Girls campaign for equality in education
Girls in Benin are taking control of their futures through education, raising awareness of girls’ rights and protecting themselves and their communities against child pregnancy, early marriage and discrimination, proving anything a boy can do a girl can do too.
Girls and young women in Benin want to be treated with the same respect as boys, to continue their education and to flourish. Tradition, customs and poverty drive them out of school too early and propel them into traditional gender roles at a young age. But when given the opportunity to develop their potential, Beninese girls can make great strides.
The Impact-Elle project
The expertise acquired through Plan International’s Girl Power initiative in Benin, conducted from August 2015 to June 2017, inspired the Impact-Elle project. The programme supports girls to take control of their futures, through education and the knowledge they need to protect themselves against pregnancy and early marriage.
With the support of Plan International and its partners in the Atacora, Atlantic and Coastal regions, girls are overcoming the obstacles that prevent them from claiming their rights.
At school, they are setting up school councils and raising awareness among their classmates about sexual harassment and its consequences on girls’ school drop-out rates. While on the football field they are developing their self-confidence and perfecting their soccer skills.
“What a boy can do, a girl can do too, right? We have the same rights and responsibilities. I want to graduate and become one of the best female football players in the world!” says Martine, 16, one of the programme participates in Atacora.
Avoiding pregnancy and exploitation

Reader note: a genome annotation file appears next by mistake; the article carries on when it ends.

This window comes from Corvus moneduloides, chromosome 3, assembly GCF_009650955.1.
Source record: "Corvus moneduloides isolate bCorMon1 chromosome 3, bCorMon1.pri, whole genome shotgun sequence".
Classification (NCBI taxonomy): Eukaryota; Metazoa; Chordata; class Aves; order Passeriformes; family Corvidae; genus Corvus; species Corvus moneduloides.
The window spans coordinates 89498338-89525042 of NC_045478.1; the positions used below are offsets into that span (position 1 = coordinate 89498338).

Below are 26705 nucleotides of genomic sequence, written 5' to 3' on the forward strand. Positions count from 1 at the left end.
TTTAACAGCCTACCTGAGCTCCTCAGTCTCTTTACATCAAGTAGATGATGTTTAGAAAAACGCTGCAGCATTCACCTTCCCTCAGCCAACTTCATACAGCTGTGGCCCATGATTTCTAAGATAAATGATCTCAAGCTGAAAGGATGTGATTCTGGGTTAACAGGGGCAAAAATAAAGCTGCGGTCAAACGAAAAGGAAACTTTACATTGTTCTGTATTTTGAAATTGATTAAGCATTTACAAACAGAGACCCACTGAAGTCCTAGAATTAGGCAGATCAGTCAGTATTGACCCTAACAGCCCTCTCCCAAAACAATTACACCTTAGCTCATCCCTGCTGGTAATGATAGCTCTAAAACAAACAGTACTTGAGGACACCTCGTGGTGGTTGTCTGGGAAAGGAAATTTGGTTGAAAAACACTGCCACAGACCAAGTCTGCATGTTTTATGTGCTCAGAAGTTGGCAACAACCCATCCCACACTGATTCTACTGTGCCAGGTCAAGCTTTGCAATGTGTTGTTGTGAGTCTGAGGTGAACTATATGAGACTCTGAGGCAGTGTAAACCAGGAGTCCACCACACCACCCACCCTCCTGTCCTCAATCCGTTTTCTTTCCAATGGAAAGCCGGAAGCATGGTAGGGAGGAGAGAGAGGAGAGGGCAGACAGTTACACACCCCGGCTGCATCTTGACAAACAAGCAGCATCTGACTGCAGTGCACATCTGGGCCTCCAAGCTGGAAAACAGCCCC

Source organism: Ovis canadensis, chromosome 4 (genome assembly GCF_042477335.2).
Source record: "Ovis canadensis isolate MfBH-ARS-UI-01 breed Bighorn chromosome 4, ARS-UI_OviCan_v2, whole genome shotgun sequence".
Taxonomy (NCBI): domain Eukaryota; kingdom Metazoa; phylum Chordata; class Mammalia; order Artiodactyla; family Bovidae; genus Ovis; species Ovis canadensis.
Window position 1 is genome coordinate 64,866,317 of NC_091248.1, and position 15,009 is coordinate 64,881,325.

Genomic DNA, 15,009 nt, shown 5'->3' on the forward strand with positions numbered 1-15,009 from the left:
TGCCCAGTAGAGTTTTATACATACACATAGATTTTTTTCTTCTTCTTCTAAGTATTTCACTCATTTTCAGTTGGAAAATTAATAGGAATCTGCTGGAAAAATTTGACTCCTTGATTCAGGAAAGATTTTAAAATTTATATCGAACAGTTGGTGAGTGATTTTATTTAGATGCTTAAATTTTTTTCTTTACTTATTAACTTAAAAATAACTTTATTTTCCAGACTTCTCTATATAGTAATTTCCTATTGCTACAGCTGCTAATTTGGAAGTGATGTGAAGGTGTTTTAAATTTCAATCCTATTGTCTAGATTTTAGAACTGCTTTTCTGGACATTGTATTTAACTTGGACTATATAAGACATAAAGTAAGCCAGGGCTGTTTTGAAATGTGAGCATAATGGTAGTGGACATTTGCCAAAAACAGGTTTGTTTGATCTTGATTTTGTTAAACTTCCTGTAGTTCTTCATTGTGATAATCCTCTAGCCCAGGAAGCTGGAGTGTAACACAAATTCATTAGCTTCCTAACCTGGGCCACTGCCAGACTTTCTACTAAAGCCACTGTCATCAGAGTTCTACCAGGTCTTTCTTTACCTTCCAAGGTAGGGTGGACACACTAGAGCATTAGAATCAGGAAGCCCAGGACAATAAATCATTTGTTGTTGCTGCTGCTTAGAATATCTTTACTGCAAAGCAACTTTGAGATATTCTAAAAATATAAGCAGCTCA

Working together, young people are conducting awareness-raising and advocacy activities in their communities to persuade adults to respect their rights.
In Atacora, they are working to end teenage pregnancy through the ‘Zero pregnancies at school’ campaign and in Atlantique and Littoral, teams of social workers reintegrate children who have experienced exploitation.
Awareness raising and protection networks encourage the reporting of abuse and young women have the opportunity to take part in vocational training and join savings and credit groups in order to become economically empowered.
In order to give children, girls and boys, the same opportunities to learn free from violence, Plan International works to ensure that every child receives a birth certificate, an official identity that allows them to enrol in school and receive legal protection.
Ending discrimination at school
Logistical arrangements are made to encourage the enrolment of pupils with disabilities. School staff and parents are provided with inclusivity training so that children with disabilities and girls can go to school without the fear of discrimination.
Parents now have a better understanding of children’s rights to education, as well as the negative consequences of early pregnancy, forced marriage and exploitation.
“In school, we are not given any sex education until after high school. After I gave birth, everything was explained to me at the health centre… but it was too late. I tell other girls to plan their pregnancy and not be afraid to ask their partners to protect themselves,” says Edith, 18, mother to 2-year-old Valentine.
Education, Girls Get Equal, Protection from violence, Sexual and reproductive health and rights, Youth empowerment, child marriage, girls’ leadership, Teenage pregnancy